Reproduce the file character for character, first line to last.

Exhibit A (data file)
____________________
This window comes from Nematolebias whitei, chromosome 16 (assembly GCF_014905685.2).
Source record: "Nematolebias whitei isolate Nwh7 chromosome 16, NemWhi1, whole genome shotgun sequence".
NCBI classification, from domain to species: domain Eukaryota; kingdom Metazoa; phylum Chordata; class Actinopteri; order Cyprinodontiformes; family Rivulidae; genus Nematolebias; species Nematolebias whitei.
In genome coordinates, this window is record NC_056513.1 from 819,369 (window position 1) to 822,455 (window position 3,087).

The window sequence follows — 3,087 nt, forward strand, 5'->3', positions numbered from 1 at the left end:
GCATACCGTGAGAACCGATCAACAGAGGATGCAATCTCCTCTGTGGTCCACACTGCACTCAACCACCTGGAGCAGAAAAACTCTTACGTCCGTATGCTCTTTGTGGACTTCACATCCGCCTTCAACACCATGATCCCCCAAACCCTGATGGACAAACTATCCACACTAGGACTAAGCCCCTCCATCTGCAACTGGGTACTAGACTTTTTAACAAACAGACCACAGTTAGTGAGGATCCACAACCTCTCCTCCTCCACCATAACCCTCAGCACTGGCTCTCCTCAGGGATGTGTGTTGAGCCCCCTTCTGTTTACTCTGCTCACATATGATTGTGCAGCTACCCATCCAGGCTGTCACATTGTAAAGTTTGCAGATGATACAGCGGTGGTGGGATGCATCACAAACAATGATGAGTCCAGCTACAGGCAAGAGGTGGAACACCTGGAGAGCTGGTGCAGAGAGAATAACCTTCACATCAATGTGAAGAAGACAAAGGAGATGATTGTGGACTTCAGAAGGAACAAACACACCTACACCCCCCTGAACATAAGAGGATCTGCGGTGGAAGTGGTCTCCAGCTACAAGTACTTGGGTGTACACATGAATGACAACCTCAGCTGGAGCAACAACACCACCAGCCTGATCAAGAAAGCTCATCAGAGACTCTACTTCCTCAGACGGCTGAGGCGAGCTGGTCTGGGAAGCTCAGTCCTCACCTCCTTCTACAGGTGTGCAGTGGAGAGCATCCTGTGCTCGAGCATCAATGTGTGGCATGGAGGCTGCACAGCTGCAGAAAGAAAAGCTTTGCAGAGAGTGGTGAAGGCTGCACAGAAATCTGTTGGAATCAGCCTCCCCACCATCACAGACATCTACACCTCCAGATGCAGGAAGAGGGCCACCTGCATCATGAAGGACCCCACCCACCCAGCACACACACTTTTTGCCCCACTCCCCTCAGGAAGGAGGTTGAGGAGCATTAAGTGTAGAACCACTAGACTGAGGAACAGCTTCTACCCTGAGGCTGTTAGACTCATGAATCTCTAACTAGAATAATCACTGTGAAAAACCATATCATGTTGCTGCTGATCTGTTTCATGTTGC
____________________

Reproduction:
This window comes from Nematolebias whitei, chromosome 16 (assembly GCF_014905685.2).
Source record: "Nematolebias whitei isolate Nwh7 chromosome 16, NemWhi1, whole genome shotgun sequence".
NCBI classification, from domain to species: domain Eukaryota; kingdom Metazoa; phylum Chordata; class Actinopteri; order Cyprinodontiformes; family Rivulidae; genus Nematolebias; species Nematolebias whitei.
In genome coordinates, this window is record NC_056513.1 from 819,369 (window position 1) to 822,455 (window position 3,087).

The window sequence follows — 3,087 nt, forward strand, 5'->3', positions numbered from 1 at the left end:
GCATACCGTGAGAACCGATCAACAGAGGATGCAATCTCCTCTGTGGTCCACACTGCACTCAACCACCTGGAGCAGAAAAACTCTTACGTCCGTATGCTCTTTGTGGACTTCACATCCGCCTTCAACACCATGATCCCCCAAACCCTGATGGACAAACTATCCACACTAGGACTAAGCCCCTCCATCTGCAACTGGGTACTAGACTTTTTAACAAACAGACCACAGTTAGTGAGGATCCACAACCTCTCCTCCTCCACCATAACCCTCAGCACTGGCTCTCCTCAGGGATGTGTGTTGAGCCCCCTTCTGTTTACTCTGCTCACATATGATTGTGCAGCTACCCATCCAGGCTGTCACATTGTAAAGTTTGCAGATGATACAGCGGTGGTGGGATGCATCACAAACAATGATGAGTCCAGCTACAGGCAAGAGGTGGAACACCTGGAGAGCTGGTGCAGAGAGAATAACCTTCACATCAATGTGAAGAAGACAAAGGAGATGATTGTGGACTTCAGAAGGAACAAACACACCTACACCCCCCTGAACATAAGAGGATCTGCGGTGGAAGTGGTCTCCAGCTACAAGTACTTGGGTGTACACATGAATGACAACCTCAGCTGGAGCAACAACACCACCAGCCTGATCAAGAAAGCTCATCAGAGACTCTACTTCCTCAGACGGCTGAGGCGAGCTGGTCTGGGAAGCTCAGTCCTCACCTCCTTCTACAGGTGTGCAGTGGAGAGCATCCTGTGCTCGAGCATCAATGTGTGGCATGGAGGCTGCACAGCTGCAGAAAGAAAAGCTTTGCAGAGAGTGGTGAAGGCTGCACAGAAATCTGTTGGAATCAGCCTCCCCACCATCACAGACATCTACACCTCCAGATGCAGGAAGAGGGCCACCTGCATCATGAAGGACCCCACCCACCCAGCACACACACTTTTTGCCCCACTCCCCTCAGGAAGGAGGTTGAGGAGCATTAAGTGTAGAACCACTAGACTGAGGAACAGCTTCTACCCTGAGGCTGTTAGACTCATGAATCTCTAACTAGAATAATCACTGTGAAAAACCATATCATGTTGCTGCTGATCTGTTTCATGTTGC